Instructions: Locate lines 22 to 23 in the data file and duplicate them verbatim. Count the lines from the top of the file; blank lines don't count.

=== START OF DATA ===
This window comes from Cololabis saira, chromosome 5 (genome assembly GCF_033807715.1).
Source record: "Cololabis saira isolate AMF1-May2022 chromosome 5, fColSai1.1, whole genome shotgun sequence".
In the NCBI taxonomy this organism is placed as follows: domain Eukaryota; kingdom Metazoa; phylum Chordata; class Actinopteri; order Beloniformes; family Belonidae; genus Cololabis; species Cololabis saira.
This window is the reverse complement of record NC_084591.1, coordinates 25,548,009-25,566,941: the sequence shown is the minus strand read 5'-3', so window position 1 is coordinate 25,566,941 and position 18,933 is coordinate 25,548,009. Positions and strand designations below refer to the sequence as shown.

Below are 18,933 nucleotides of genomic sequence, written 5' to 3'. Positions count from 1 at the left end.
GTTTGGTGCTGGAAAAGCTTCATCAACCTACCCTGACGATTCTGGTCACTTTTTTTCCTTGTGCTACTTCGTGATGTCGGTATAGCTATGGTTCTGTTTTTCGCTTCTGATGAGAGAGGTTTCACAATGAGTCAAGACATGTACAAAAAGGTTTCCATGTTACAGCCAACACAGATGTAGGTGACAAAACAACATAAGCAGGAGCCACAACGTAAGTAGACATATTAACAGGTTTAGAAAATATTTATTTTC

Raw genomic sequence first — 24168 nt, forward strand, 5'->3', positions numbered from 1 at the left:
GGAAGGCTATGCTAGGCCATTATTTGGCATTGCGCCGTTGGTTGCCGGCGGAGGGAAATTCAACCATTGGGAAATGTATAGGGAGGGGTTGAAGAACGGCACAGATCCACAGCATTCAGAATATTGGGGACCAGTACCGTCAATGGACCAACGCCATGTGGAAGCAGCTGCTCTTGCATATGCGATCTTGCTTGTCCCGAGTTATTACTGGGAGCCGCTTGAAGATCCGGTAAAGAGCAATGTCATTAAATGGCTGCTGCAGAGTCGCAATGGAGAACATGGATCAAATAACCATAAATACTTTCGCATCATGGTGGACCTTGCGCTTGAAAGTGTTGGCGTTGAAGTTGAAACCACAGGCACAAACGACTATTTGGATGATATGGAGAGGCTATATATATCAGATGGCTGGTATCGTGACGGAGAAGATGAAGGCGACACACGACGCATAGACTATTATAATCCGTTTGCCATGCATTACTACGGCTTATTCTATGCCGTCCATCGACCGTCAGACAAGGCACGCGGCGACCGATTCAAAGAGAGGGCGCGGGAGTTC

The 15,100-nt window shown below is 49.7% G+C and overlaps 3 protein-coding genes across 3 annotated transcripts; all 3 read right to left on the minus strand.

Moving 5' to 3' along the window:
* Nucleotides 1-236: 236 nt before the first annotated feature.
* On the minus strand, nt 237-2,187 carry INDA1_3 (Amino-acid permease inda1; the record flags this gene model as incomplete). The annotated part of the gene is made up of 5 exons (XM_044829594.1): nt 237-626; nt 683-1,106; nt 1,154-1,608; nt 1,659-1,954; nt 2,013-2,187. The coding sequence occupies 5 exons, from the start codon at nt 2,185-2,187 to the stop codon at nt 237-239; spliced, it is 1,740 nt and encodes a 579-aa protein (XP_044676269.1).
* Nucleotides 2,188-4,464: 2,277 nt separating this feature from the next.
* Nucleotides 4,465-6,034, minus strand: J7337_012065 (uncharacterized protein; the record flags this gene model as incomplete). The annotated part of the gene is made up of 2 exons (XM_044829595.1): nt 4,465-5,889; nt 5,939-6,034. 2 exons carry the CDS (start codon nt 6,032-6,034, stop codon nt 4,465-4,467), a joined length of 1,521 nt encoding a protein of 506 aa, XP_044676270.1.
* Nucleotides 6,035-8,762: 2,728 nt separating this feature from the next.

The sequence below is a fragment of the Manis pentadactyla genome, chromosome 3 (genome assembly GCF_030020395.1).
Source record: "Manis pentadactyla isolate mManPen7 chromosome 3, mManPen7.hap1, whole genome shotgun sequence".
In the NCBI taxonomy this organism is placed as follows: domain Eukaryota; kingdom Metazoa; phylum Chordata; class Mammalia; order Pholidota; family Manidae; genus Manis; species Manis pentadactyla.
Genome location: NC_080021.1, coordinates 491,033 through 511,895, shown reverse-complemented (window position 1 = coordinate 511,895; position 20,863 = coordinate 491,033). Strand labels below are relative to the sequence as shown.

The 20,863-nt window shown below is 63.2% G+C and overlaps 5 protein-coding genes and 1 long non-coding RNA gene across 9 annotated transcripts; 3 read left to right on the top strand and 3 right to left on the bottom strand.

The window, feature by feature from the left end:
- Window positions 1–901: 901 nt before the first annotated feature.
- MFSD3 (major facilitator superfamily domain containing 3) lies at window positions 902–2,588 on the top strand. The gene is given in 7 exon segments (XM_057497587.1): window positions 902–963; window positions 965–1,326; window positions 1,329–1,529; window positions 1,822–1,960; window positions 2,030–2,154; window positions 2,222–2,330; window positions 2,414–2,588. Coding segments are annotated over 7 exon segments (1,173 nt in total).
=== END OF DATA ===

- Window positions 1–901: 901 nt before the first annotated feature.
- MFSD3 (major facilitator superfamily domain containing 3) lies at window positions 902–2,588 on the top strand. The gene is given in 7 exon segments (XM_057497587.1): window positions 902–963; window positions 965–1,326; window positions 1,329–1,529; window positions 1,822–1,960; window positions 2,030–2,154; window positions 2,222–2,330; window positions 2,414–2,588. Coding segments are annotated over 7 exon segments (1,173 nt in total).